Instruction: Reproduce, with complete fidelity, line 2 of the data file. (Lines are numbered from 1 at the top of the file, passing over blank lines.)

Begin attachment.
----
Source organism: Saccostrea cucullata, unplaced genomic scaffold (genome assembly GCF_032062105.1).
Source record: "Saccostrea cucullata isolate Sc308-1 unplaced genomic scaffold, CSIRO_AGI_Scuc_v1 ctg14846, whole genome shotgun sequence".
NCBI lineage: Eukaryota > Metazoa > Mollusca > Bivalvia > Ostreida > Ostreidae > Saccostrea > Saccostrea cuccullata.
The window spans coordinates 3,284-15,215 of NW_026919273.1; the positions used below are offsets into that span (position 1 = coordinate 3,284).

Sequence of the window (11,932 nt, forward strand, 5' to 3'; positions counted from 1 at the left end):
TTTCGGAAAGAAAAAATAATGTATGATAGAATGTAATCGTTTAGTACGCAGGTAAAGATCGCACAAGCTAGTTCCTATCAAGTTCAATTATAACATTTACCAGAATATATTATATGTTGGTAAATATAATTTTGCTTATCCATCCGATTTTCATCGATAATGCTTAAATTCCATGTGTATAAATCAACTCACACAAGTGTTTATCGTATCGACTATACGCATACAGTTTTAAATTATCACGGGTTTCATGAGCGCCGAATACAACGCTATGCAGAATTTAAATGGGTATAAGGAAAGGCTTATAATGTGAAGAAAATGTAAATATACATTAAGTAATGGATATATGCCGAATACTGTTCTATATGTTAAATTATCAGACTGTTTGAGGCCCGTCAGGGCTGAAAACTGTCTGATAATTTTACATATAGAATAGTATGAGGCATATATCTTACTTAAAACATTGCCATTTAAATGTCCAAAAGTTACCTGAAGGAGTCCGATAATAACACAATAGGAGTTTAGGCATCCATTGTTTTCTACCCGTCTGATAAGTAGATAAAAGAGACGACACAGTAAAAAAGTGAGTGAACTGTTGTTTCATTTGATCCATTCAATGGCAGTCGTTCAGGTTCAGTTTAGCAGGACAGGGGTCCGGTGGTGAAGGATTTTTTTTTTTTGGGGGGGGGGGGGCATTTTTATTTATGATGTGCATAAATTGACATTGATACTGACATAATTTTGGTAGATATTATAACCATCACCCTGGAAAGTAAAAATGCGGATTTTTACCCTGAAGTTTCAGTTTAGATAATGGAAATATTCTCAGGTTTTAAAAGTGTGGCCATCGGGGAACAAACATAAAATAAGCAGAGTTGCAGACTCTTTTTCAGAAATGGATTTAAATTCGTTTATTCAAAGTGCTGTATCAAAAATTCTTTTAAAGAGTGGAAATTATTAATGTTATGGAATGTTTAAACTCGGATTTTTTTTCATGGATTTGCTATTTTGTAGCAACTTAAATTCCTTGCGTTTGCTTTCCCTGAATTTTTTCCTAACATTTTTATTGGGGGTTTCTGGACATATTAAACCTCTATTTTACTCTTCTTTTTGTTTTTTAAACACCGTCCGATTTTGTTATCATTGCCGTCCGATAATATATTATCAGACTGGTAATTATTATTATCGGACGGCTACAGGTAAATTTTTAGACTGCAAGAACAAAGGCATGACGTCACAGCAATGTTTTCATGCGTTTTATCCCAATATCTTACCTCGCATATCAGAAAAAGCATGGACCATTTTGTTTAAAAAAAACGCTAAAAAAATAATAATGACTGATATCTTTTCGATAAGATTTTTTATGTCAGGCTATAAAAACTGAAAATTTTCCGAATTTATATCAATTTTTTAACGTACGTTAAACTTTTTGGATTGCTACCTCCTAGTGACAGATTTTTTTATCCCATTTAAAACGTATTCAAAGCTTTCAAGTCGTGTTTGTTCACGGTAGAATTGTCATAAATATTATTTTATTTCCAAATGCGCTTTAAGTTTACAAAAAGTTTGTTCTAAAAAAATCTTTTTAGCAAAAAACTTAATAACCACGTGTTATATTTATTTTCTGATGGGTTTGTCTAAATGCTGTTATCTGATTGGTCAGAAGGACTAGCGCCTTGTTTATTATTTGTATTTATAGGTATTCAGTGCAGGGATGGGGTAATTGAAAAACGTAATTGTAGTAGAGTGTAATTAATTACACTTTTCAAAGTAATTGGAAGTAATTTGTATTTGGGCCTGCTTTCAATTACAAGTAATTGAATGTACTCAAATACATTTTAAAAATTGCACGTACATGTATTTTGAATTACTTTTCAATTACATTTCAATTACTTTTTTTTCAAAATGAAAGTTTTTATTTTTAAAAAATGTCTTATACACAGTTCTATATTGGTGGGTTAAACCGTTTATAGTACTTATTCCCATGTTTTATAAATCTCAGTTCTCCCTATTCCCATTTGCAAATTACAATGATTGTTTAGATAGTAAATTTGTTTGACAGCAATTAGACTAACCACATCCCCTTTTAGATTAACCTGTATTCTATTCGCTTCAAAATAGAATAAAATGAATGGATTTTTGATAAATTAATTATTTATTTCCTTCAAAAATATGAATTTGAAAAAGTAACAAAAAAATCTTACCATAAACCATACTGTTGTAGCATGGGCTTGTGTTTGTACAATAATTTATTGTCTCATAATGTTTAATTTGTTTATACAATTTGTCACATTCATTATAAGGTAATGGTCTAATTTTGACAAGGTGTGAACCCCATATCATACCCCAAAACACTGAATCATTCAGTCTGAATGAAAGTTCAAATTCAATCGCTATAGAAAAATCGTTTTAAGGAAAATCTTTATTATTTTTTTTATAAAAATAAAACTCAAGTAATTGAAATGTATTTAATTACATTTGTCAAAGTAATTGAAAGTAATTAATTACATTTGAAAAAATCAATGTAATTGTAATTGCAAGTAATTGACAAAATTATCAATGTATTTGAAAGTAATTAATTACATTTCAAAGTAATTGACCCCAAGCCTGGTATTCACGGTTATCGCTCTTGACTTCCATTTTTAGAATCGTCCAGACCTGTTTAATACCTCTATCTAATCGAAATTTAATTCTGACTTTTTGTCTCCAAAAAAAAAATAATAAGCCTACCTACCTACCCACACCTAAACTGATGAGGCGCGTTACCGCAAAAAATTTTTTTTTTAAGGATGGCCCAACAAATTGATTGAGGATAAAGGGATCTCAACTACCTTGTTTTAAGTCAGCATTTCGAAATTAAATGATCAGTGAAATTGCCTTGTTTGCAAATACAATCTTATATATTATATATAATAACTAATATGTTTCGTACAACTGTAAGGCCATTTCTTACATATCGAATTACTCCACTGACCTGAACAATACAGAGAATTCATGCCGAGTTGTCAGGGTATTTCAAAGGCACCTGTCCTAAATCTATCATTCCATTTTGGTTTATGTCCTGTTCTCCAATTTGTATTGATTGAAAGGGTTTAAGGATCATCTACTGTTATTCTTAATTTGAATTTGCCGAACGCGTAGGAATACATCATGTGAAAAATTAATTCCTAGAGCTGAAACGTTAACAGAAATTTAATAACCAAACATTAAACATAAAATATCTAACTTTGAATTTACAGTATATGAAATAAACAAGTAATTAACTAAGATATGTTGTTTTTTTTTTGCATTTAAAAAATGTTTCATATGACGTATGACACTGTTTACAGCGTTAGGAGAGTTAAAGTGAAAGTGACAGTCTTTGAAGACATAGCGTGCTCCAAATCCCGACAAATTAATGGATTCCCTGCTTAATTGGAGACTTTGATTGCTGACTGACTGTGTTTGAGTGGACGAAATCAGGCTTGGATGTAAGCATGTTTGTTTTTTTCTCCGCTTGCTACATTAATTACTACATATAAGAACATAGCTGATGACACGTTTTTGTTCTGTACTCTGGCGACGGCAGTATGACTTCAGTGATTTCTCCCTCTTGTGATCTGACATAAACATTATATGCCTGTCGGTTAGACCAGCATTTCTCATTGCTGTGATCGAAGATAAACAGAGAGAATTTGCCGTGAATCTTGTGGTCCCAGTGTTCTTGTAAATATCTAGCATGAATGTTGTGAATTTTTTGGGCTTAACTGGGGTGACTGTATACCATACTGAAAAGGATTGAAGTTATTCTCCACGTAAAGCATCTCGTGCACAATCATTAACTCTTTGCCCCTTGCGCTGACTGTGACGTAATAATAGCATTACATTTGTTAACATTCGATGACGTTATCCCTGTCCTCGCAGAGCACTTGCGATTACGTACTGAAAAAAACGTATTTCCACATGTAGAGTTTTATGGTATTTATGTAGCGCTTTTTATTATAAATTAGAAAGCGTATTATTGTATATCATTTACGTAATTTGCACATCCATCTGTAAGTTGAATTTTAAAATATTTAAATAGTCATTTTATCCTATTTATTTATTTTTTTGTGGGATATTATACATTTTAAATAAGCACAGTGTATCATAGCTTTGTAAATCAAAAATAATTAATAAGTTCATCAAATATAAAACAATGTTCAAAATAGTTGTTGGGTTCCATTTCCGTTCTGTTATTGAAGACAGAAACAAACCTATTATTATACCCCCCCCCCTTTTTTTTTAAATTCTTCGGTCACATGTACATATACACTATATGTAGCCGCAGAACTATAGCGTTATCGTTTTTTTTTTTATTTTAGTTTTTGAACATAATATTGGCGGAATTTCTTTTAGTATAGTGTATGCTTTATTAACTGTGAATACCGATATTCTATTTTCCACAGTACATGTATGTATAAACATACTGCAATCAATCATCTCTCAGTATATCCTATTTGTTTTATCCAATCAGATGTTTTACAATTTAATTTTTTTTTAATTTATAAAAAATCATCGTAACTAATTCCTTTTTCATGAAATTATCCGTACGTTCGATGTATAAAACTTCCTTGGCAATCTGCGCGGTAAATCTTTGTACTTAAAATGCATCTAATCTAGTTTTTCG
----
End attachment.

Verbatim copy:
Source record: "Saccostrea cucullata isolate Sc308-1 unplaced genomic scaffold, CSIRO_AGI_Scuc_v1 ctg14846, whole genome shotgun sequence".